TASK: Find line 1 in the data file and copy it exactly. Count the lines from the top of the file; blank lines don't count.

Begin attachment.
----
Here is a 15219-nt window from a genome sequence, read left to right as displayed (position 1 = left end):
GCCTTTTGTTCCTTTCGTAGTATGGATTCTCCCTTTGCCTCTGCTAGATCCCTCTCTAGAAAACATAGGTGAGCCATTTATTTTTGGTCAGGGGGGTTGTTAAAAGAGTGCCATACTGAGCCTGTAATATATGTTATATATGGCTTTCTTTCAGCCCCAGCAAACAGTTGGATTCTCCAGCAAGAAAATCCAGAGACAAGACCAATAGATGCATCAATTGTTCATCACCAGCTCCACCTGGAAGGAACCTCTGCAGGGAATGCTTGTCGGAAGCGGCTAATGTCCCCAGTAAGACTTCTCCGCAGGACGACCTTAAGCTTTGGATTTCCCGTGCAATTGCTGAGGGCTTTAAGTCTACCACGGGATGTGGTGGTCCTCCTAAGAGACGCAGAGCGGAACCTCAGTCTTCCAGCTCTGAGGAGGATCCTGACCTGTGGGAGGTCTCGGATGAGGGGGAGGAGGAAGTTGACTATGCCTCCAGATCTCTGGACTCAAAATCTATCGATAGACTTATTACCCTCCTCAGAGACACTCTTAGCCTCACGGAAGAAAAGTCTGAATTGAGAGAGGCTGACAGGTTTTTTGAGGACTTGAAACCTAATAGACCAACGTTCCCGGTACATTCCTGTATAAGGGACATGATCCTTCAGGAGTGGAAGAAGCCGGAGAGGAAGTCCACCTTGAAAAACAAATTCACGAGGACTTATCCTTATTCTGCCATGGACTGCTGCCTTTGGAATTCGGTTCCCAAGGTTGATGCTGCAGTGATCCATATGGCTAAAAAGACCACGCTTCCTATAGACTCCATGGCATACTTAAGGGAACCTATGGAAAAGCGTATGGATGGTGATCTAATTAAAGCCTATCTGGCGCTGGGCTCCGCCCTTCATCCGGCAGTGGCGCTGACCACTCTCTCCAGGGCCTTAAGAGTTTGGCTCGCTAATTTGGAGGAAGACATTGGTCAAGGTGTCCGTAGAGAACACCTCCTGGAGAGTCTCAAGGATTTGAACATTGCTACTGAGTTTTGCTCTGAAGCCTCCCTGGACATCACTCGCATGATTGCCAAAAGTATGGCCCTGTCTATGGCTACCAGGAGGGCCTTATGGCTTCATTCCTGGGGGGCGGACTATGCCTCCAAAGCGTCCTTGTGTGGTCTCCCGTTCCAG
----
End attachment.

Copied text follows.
Here is a 15219-nt window from a genome sequence, read left to right as displayed (position 1 = left end):